Afro-American Jeremiad, The

David Howard-Pitney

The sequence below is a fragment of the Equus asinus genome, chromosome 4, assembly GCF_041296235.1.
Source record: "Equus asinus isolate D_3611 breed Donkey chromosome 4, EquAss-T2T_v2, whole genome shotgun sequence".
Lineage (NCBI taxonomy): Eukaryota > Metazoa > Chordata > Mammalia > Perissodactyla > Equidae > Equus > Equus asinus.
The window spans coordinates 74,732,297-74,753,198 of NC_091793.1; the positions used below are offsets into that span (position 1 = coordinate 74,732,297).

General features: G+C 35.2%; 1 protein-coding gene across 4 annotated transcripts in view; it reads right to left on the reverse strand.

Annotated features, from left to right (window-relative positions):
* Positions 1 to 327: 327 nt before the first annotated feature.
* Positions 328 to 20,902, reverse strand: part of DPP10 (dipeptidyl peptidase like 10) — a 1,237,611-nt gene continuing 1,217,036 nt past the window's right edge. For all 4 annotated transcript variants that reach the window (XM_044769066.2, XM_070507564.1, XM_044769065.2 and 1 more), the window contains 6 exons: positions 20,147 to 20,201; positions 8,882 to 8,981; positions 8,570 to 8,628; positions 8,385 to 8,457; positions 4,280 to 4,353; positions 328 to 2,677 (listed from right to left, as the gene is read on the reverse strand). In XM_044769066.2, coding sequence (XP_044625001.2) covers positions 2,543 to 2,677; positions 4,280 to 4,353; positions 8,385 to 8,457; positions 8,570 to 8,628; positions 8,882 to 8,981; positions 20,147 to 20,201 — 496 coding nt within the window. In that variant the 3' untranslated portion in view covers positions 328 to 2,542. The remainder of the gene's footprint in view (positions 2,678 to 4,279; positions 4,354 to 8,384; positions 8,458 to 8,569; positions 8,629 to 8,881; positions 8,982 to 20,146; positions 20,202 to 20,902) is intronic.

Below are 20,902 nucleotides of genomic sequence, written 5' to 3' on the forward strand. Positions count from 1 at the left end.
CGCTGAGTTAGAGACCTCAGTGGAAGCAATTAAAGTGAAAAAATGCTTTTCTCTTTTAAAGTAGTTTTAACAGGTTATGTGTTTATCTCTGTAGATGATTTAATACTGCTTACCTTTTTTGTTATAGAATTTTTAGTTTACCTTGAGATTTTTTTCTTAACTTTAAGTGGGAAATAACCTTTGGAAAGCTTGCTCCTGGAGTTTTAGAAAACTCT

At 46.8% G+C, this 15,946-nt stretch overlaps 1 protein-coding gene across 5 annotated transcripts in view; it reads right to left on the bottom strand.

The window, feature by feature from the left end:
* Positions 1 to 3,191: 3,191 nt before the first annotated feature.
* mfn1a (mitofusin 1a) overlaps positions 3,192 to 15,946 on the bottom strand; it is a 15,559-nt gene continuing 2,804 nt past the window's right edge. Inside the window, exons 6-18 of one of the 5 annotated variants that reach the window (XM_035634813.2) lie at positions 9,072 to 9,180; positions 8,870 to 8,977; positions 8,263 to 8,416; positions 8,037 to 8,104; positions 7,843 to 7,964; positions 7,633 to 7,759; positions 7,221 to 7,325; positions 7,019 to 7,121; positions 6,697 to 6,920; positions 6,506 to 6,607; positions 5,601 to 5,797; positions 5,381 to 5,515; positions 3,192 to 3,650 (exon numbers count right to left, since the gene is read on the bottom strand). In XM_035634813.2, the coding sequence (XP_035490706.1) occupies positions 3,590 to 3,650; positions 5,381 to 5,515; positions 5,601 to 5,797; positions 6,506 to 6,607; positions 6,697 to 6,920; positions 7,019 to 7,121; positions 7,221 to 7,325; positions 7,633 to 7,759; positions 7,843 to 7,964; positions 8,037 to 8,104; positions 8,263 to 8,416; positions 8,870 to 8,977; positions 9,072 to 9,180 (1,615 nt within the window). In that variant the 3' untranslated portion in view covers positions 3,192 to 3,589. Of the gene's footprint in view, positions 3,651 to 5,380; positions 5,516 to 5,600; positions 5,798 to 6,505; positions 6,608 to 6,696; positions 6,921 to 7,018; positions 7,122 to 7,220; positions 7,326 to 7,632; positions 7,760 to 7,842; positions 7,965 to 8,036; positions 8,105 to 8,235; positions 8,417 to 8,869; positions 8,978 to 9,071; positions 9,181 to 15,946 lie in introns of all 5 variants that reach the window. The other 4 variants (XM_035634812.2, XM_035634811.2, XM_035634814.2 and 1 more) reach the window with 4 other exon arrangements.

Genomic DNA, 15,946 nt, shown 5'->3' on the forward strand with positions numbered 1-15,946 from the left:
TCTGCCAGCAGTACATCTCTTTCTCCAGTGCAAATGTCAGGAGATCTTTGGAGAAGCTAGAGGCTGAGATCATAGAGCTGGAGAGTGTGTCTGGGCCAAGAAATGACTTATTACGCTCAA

The American jeremiad is a rhetoric of indignation, expressing deep dissatisfaction and challenging the nation to reform. David Howard-Pitney examines the speeches and writings of Frederick Douglass, Booker T. Washington, Ida B. Wells, W. E. B. Du Bois, Mary McLeod Bethune, Martin Luther King, Jr., and Jesse Jackson to show how black leaders have employed this rhetoric of social prophecy and criticism to create a variant that is specifically Afro-American. The Afro-American jeremiad has been a leading feature of black protest rhetoric from the antebellum through the modern civil rights era. While Douglass, Du Bois, and King consistently used the pure form, other black leaders have employed elements of the jeremiad to advance distinct social interests and political agendas. After demonstrating how Douglass used this tradition before, during, and after the Civil War, Howard-Pitney contrasts Washington's emphasis on black self-help with Ida B. Wells's insistence upon white reform. He discusses Du Bois's national reform efforts, the language of black New Dealer Mary McLeod Bethune, and King's civil religious rhetoric. Throughout his analysis the author addresses the ebb and flow of optimism about American promise and progress. Concluding with a discussion of the continued presence of black jeremiahs such as Jesse Jackson, Howard-Pitney describes how this rhetoric has been most successful in fomenting social-political reform with regard to civil rights and least successful when advocating basic economic change. Author note: David Howard-Pitney is a Lecturer in American History and Studies at San Jose State University.


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